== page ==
In the matter of preparation the most important detail would be to tell Olivia. Hoping against hope that this would never become necessary, he had put off the evil moment till the postponement had become cruel. But he had lived through it so often in thought, he had so acutely suffered with her in imagination the staggering humiliation of it all, that now, when the time had come, his feelings were benumbed. As he turned into his own grounds that day it seemed to him that his deadness of emotion was such that he could carry the thing through mechanically, as a skilled surgeon uses a knife. If he found her at tea in the drawing-room he might tell her then.

He found her at tea, but there were people with her. He was almost sorry; and yet it keyed him up to see that there was some necessity "to still play the gentleman." He played it, and played it well—with much of his old-time ease. The feat was so extraordinary as to call out a round of mental applause for himself; and, after all, he reflected, there would be time enough in the evening.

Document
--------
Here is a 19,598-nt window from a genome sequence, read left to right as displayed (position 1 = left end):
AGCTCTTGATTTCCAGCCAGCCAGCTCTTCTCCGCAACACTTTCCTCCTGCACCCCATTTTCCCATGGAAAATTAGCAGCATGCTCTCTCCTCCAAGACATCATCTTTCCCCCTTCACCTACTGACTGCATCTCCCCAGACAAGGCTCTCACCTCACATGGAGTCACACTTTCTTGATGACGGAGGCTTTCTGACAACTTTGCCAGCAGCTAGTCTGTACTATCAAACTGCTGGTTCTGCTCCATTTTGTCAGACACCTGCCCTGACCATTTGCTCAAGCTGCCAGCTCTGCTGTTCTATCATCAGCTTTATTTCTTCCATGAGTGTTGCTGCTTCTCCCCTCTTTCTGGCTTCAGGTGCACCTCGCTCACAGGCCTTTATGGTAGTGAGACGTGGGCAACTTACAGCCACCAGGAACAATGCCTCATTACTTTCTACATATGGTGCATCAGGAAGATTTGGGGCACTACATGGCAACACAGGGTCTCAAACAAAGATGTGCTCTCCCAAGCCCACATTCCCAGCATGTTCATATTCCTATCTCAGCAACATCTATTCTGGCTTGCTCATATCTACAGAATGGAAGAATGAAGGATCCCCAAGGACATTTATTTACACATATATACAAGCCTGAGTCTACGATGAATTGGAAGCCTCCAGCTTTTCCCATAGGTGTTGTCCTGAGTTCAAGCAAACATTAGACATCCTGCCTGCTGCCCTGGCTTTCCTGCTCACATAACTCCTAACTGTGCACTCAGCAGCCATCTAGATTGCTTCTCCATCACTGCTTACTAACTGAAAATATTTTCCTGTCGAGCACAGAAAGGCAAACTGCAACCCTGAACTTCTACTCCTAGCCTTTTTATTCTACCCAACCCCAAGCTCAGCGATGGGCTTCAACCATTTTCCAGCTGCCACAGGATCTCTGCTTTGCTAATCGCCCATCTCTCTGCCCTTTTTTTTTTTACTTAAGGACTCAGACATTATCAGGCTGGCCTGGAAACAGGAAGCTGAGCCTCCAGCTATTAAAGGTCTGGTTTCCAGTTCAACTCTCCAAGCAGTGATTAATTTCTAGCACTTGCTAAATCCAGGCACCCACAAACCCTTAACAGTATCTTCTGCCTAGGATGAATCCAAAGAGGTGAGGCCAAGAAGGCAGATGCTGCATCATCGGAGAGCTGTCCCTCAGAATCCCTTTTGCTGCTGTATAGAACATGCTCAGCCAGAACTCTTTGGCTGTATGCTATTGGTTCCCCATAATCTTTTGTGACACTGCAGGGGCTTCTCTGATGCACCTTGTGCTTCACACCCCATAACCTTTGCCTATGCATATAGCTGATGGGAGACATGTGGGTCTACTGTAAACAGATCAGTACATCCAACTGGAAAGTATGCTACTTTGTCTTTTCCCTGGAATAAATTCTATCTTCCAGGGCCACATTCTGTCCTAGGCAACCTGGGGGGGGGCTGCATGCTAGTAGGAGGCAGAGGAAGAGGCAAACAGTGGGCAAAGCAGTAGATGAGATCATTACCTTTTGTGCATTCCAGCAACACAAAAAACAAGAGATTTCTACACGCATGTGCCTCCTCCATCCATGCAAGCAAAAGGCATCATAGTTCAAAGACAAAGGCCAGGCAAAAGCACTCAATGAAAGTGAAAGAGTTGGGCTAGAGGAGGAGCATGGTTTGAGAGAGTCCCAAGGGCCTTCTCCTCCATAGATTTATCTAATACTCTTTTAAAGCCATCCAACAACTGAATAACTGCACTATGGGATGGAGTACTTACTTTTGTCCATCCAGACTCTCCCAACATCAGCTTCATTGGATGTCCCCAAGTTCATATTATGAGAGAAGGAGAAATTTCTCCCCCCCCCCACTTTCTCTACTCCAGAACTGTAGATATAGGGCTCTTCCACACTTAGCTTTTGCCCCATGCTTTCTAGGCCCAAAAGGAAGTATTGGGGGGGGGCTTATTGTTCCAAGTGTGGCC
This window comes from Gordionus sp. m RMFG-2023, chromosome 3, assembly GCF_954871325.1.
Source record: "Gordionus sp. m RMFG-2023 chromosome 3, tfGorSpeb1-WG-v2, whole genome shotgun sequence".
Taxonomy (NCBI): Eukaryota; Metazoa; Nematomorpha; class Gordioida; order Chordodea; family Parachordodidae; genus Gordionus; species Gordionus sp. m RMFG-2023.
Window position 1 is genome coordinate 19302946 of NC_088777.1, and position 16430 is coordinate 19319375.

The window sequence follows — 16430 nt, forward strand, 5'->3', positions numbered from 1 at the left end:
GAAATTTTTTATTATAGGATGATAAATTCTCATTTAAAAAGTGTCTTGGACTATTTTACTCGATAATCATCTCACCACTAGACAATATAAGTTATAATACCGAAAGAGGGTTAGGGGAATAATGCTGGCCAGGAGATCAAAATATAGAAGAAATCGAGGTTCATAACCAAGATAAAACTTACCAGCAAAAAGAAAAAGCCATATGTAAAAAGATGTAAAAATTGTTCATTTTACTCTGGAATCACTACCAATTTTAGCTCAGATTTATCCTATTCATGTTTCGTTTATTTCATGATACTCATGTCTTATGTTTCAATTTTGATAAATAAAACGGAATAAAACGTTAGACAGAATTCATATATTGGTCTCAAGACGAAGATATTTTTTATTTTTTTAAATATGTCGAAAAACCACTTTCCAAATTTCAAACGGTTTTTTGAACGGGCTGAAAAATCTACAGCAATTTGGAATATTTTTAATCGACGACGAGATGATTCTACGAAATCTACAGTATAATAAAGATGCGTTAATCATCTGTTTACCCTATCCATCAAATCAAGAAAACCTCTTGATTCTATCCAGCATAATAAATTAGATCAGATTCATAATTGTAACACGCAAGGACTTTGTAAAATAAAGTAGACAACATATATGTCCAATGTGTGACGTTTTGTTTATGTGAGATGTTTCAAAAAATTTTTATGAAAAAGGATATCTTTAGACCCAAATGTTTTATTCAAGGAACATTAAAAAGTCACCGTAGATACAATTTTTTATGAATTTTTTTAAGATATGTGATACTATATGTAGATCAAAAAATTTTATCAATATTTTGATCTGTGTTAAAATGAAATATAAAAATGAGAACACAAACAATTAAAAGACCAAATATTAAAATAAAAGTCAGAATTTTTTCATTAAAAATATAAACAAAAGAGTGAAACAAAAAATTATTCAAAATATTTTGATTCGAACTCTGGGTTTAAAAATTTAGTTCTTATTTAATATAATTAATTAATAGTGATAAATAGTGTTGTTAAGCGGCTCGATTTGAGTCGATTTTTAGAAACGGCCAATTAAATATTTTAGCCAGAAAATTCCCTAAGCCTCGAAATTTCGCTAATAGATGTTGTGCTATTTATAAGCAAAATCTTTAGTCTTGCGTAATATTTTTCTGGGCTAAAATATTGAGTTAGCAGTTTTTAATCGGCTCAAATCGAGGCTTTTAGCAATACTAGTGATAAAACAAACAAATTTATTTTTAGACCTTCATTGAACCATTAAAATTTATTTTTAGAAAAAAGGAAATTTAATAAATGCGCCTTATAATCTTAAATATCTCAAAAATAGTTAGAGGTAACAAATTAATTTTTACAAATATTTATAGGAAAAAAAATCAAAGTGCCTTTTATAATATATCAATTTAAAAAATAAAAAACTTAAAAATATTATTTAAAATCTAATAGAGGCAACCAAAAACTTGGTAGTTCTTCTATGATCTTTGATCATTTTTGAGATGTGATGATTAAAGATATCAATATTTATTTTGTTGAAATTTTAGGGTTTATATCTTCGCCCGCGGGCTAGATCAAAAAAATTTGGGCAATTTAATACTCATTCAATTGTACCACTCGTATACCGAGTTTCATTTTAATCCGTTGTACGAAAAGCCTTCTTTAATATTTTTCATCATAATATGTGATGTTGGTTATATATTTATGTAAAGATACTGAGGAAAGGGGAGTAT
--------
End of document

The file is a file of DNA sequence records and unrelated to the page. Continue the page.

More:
But tea being over, Miss Guion announced that Mr. and Mrs. Temple and Drusilla Fane were coming informally to dinner, bringing with them a guest of theirs, "some one of the name of Davenant." For an instant he felt that he must ask her to telephone and put them off, but on second thoughts it seemed better to let them come. It would be in the nature of a reprieve, not so much for himself as for Olivia. It would give her one more cheerful evening, the last, perhaps, in her life. Besides—the suggestion was a vague one, sprung doubtless of the hysterical element in his suppressed excitement—he might test his avowals on Temple and Davenant, getting a foretaste of what it would be to face the world. He formed no precise intention of doing that; he only allowed his mind to linger on the luxury of trying it. He had suspected lately that Rodney Temple knew more of his situation than he had ever told him, so that the way to speak out would be cleared in advance; and as for the man of the name of Davenant—probably Tom Davenant's adopted son, who was said to have pulled off some good things a few years ago—there would be, in humbling himself before one so successful, a morbid joy of the kind the devotee may get in being crushed by an idol.